Steady Peddie keeps Toronto ticking

Leigh Ellis
December 8, 2008

For most of us, the closest we get to being the president of a basketball team is by taking part in our various fantasy pools. We like the pretend feeling it gives us that we are the ones calling the shots from the big chair for a change.

For Maple Leafs Sports and Entertainment (MLSE) President and CEO Richard Peddie, there’s no fantasy in his job overseeing four professional sports franchises.

Young men in their early 20s are often not thinking too deeply into their careers at that stage of their life. While many are more concerned about where and when the next party is happening, Peddie knew even way back then what he wanted to do with his life.

He wrote in a personal journal that he, “wanted to be president of a basketball team” stated Peddie from his plush new offices overlooking Lake Ontario at the Air Canada Center, and in 1996 that dream came true.

A self-confessed basketball fan, Peddie says that, “the other three teams are a bonus,” referring to the Toronto Maple Leafs, Toronto Marlies and now MLSE’s newest baby, Major League Soccer’s (MLS) Toronto FC.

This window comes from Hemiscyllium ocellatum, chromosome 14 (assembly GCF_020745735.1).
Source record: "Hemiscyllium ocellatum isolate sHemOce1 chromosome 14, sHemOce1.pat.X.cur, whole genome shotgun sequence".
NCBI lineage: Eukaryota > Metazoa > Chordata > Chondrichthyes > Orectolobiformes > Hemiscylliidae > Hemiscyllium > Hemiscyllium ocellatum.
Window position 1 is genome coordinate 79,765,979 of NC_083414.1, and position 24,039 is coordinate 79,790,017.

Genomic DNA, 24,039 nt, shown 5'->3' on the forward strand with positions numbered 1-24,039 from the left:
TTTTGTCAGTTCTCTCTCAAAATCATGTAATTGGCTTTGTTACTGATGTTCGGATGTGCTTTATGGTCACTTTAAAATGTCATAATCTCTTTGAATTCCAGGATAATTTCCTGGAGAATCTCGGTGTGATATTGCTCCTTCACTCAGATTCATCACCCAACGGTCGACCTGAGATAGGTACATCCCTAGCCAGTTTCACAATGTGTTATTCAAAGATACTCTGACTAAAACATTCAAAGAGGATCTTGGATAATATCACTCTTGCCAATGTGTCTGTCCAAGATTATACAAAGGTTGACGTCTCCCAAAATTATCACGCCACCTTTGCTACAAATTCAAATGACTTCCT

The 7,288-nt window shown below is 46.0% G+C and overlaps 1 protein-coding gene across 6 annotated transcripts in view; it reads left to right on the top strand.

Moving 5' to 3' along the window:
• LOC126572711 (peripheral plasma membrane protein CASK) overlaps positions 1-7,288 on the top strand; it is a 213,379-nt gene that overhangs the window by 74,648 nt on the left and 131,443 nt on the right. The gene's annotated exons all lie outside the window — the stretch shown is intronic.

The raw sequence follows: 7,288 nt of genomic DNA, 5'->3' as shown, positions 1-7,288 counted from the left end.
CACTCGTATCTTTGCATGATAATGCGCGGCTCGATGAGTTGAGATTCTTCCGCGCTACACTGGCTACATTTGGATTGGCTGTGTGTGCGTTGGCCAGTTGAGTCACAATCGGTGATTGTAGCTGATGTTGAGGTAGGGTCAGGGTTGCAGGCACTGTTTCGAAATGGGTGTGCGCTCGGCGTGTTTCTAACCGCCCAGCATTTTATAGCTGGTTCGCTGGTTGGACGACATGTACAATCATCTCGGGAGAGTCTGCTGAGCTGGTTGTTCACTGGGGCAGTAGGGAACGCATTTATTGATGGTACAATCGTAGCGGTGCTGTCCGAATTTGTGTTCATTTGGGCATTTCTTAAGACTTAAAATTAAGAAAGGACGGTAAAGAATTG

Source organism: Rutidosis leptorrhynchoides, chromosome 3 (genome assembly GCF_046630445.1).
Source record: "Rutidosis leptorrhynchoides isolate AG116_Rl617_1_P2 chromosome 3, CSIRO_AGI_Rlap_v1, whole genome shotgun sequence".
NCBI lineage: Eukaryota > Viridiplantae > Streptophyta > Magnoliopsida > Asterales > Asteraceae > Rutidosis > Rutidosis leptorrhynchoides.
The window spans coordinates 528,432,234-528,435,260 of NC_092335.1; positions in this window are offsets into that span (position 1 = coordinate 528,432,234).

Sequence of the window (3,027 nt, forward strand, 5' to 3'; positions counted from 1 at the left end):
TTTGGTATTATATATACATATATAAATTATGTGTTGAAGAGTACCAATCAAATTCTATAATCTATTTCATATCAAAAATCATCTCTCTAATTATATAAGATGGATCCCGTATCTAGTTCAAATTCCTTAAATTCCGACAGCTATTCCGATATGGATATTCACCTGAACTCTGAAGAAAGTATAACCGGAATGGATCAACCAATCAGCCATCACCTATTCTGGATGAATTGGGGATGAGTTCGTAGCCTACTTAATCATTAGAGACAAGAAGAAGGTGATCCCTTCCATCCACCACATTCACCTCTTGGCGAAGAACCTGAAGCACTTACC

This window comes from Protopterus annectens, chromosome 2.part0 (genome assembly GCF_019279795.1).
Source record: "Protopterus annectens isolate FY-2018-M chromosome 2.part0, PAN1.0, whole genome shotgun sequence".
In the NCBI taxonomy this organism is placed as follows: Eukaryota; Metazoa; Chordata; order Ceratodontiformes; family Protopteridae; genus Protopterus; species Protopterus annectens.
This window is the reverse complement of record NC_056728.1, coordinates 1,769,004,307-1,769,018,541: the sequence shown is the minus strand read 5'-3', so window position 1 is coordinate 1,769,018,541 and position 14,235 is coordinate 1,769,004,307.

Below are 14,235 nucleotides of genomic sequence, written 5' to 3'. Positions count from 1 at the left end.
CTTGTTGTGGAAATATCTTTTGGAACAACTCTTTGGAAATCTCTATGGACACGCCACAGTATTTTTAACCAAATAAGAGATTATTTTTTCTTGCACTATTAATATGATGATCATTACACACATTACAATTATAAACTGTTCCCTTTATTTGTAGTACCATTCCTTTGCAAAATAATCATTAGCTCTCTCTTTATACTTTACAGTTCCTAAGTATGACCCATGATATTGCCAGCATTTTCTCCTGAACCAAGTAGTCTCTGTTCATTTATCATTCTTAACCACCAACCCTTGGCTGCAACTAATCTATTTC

Not that he takes any of them less seriously than the others. 

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Depending on who you talk to in this city, you could be forgiven for thinking that Richard Peddie is a real life version of The Simpsons’ Monty Burns. Love him or hate him, in Toronto everyone knows him, or at least they think they know him. Certainly, there are many people who think at the very least that they could do a better job than him.

There are those who think he’s ruthless, uncaring and about making money first; winning championships is of secondary concern. Whether they know him or not, everyone in Toronto has an opinion about him.

“Winning is defined both on and off the playing field and we really can’t point to winning on the playing field,” said Peddie. “[However] off the playing field, we’re very much winners”

While that first assessment is an unfair one, Peddie certainly is good at making money for MLSE.

Recently, Forbes Magazine valued the Toronto Maple Leafs at $448 million with revenues of $160 million, making them the most valuable franchise in the NHL.